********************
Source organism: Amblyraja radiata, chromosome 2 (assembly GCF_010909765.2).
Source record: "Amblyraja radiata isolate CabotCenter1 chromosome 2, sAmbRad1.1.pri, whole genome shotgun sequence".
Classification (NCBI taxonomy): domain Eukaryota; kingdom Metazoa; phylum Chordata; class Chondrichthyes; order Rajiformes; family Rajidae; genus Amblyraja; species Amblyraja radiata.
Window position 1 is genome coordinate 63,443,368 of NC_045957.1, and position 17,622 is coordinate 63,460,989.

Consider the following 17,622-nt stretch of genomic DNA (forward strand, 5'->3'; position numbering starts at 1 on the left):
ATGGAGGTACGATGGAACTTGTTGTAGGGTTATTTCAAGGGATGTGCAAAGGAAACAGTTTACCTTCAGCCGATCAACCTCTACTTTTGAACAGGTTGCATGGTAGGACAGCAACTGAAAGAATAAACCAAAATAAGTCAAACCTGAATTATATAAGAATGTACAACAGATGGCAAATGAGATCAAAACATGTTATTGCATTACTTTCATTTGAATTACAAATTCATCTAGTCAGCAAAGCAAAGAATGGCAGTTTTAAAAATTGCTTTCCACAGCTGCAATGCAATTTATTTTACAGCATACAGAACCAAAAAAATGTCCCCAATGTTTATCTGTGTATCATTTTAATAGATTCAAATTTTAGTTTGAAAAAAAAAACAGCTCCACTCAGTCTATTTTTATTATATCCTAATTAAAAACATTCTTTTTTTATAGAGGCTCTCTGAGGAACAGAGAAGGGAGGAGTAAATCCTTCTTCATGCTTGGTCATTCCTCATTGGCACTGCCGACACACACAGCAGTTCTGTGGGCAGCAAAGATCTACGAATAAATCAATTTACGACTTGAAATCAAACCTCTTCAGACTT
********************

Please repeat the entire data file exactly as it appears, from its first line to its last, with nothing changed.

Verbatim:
Source organism: Amblyraja radiata, chromosome 2 (assembly GCF_010909765.2).
Source record: "Amblyraja radiata isolate CabotCenter1 chromosome 2, sAmbRad1.1.pri, whole genome shotgun sequence".
Classification (NCBI taxonomy): domain Eukaryota; kingdom Metazoa; phylum Chordata; class Chondrichthyes; order Rajiformes; family Rajidae; genus Amblyraja; species Amblyraja radiata.
Window position 1 is genome coordinate 63,443,368 of NC_045957.1, and position 17,622 is coordinate 63,460,989.

Consider the following 17,622-nt stretch of genomic DNA (forward strand, 5'->3'; position numbering starts at 1 on the left):
ATGGAGGTACGATGGAACTTGTTGTAGGGTTATTTCAAGGGATGTGCAAAGGAAACAGTTTACCTTCAGCCGATCAACCTCTACTTTTGAACAGGTTGCATGGTAGGACAGCAACTGAAAGAATAAACCAAAATAAGTCAAACCTGAATTATATAAGAATGTACAACAGATGGCAAATGAGATCAAAACATGTTATTGCATTACTTTCATTTGAATTACAAATTCATCTAGTCAGCAAAGCAAAGAATGGCAGTTTTAAAAATTGCTTTCCACAGCTGCAATGCAATTTATTTTACAGCATACAGAACCAAAAAAATGTCCCCAATGTTTATCTGTGTATCATTTTAATAGATTCAAATTTTAGTTTGAAAAAAAAAACAGCTCCACTCAGTCTATTTTTATTATATCCTAATTAAAAACATTCTTTTTTTATAGAGGCTCTCTGAGGAACAGAGAAGGGAGGAGTAAATCCTTCTTCATGCTTGGTCATTCCTCATTGGCACTGCCGACACACACAGCAGTTCTGTGGGCAGCAAAGATCTACGAATAAATCAATTTACGACTTGAAATCAAACCTCTTCAGACTT